Free college? Who wouldn’t want this?
With costs soaring every year, the Alamo Colleges District’s new “free college” program sounds like a cash-strapped student’s or parent’s dream come true.
It’s a good idea and may be successful, but “free” is more attention-getter than fact.
This fall, ACD rolled out a fresh program to help more graduating high schoolers cover enrollment expenses in career-track programs toward two-year associate degrees or training certificates. It’s called AlamoPROMISE.
In the first year, it’s offered to seniors at 25 public high schools in areas with high poverty, low graduation rates and limited university attendance. Next year, ACD promises to expand to all area public high schools. The students will get up to 60 credit hours of free tuition. Intention and commitment would be a factor, not income.
AlamoPROMISE is designed to enroll more learners in career-specific degree or training programs — healthcare, information technology, skilled manufacturing and teaching — for the kind of vocations where jobs are available, whether students later seek four-year or even graduate degrees.
As for the four-letter word “free,” just as there’s no free lunch, there’s no truly free college. Somebody is paying. A large part of most students’ tuition would come from federal Pell Grants, scholarships and other sources. The College Board estimates nearly one-third of U.S. undergraduate students receive Pell Grants, at a maximum of nearly $6,000 per year – with no repayment. This is a relative benefit.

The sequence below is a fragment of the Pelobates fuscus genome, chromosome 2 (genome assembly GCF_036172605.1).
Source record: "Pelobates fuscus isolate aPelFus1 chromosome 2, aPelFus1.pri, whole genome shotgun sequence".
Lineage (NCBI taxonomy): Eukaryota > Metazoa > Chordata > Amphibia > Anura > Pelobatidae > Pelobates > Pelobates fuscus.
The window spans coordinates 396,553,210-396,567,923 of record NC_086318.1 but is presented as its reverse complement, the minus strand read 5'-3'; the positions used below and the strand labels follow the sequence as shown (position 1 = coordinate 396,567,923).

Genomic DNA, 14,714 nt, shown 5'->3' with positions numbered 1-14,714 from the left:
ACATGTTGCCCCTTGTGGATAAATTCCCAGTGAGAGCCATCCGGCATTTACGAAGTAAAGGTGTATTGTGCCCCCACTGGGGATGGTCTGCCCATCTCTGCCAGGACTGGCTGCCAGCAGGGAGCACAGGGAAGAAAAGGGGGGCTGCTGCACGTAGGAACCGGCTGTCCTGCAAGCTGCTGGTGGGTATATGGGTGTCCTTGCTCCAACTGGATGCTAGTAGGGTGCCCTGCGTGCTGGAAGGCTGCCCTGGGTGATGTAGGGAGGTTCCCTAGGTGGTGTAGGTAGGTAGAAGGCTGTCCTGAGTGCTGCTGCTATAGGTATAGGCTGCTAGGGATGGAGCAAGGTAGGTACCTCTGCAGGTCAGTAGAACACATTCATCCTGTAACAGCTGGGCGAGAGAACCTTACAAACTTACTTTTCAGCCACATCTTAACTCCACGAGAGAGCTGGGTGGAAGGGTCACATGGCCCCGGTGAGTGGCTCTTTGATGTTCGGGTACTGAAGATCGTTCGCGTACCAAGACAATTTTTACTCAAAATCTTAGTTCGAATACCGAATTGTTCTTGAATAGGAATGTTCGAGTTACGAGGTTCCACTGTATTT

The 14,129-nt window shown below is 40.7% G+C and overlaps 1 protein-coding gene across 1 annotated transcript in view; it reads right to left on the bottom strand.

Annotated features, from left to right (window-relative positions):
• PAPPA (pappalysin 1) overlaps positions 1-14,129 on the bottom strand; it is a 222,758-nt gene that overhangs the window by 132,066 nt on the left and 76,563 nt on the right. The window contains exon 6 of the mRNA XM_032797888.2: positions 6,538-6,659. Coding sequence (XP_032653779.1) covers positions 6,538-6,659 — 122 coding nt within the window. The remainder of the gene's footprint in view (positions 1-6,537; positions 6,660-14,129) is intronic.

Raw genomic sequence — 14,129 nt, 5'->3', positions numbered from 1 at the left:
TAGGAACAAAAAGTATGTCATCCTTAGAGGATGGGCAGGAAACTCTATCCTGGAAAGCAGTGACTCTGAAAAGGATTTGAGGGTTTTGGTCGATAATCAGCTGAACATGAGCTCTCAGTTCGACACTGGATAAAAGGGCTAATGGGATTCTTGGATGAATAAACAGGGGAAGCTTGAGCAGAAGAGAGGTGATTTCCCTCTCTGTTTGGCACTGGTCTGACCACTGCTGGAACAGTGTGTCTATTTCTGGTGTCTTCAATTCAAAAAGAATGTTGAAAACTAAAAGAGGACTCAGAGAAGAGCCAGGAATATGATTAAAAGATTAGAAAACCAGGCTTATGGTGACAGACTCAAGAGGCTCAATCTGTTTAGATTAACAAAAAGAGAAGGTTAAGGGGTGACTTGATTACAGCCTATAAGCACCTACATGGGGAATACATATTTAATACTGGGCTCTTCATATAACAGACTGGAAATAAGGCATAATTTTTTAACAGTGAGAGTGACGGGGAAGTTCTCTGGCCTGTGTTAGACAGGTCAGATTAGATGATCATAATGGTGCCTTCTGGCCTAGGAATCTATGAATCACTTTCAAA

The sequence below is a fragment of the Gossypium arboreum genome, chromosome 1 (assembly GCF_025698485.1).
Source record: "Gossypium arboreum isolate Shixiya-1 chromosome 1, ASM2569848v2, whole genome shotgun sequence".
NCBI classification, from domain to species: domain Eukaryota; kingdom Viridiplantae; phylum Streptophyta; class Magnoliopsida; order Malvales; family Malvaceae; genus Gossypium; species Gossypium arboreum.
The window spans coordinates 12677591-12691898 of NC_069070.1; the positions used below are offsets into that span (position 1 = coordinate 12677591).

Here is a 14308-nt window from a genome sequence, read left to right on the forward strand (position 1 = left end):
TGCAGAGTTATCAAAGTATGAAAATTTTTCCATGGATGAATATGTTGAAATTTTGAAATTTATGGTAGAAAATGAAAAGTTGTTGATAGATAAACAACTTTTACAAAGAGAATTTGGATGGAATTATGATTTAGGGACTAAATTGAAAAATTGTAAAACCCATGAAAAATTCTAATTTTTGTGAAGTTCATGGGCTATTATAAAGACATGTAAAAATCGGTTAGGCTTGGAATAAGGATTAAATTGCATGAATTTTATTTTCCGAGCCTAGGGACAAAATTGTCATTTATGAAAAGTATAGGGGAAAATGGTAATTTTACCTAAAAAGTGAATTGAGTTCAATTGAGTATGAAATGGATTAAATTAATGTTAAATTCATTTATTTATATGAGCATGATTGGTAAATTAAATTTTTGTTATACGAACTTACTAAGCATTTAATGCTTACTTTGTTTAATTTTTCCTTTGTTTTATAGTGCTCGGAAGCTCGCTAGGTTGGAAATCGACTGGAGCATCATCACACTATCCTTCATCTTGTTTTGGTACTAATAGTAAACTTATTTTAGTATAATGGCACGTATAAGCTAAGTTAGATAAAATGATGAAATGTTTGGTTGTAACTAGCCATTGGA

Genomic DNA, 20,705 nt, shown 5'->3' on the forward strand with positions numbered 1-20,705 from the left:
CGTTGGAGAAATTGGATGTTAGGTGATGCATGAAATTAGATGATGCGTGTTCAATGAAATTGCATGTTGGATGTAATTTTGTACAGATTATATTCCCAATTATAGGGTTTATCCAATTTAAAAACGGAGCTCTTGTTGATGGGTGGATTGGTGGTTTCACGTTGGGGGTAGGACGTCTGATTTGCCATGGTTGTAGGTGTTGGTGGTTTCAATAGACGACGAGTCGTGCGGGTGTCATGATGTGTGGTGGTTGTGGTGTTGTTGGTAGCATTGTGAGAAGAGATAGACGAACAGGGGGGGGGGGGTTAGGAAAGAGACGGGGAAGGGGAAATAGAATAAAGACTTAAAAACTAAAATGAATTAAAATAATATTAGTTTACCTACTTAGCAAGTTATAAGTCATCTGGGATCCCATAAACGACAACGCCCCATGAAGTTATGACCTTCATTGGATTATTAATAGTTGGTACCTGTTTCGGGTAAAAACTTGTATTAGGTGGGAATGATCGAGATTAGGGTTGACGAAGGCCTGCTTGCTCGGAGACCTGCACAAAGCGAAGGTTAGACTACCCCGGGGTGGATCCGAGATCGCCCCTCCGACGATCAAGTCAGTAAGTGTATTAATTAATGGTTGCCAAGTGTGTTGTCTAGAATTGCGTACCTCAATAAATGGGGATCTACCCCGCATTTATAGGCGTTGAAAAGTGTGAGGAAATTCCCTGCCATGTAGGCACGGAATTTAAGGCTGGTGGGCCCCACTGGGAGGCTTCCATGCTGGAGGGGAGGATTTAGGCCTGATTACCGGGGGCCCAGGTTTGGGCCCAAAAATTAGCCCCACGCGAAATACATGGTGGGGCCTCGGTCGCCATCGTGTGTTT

For University of Texas at San Antonio students, an average full semester’s tuition is around $5,000, and at Trinity University, a semester’s tuition and fees top $20,000. It’s a lot harder to cover those costs with scholarships, and a lot easier to rack up hefty student debt.
Pell Grants are a very big deal for ACD students, though, since the average tuition at their colleges is about $1,200 per semester for a full course load. Federal taxes pay for Department of Education awards like Pell Grants and Texas Public Educational Grants.
AlamoPROMISE is really what’s called an LDS program – a Last Dollar Scholarship — added to whatever financial aid a student is receiving to meet the balance of college expenses. Thus, the word “free.” And, while doing this might seem like a wild extravagance on the part of ACD trustees, in fact, they estimate maybe $1,100 or so per year in costs for each enrollee. If the program keeps growing, ACD folks estimate they could help more than 6,000 students at $7 million a year.
San Antonio and Bexar County taxpayers are also contributing. While tuition and fees brought in around $91 million last year, according to the district’s 2018-2019 annual budget, ACD received $164 million in property-tax revenue for operating expenses.
That’s going up. In September, trustees voted to hold hearings on a recommended 3.36 percent rise in ad valorem property taxes, which translates to about $18 more a year, from $306 to $324, to the district’s share of taxes on a $217,000 home. This past spring, ACD upped tuition fees by $13 per semester hour – which makes plans like AlamoPROMISE even more important.
The district is not the first with a “promise program.” It’s a national trend, and community colleges are jumping on the bandwagon, supported by corporations, charities and local governments eyeballing the benefits for students in a never-ending quest to increase the number of highly qualified workers, which in turn helps attract bigger companies and better jobs. A rising tide lifts all boats.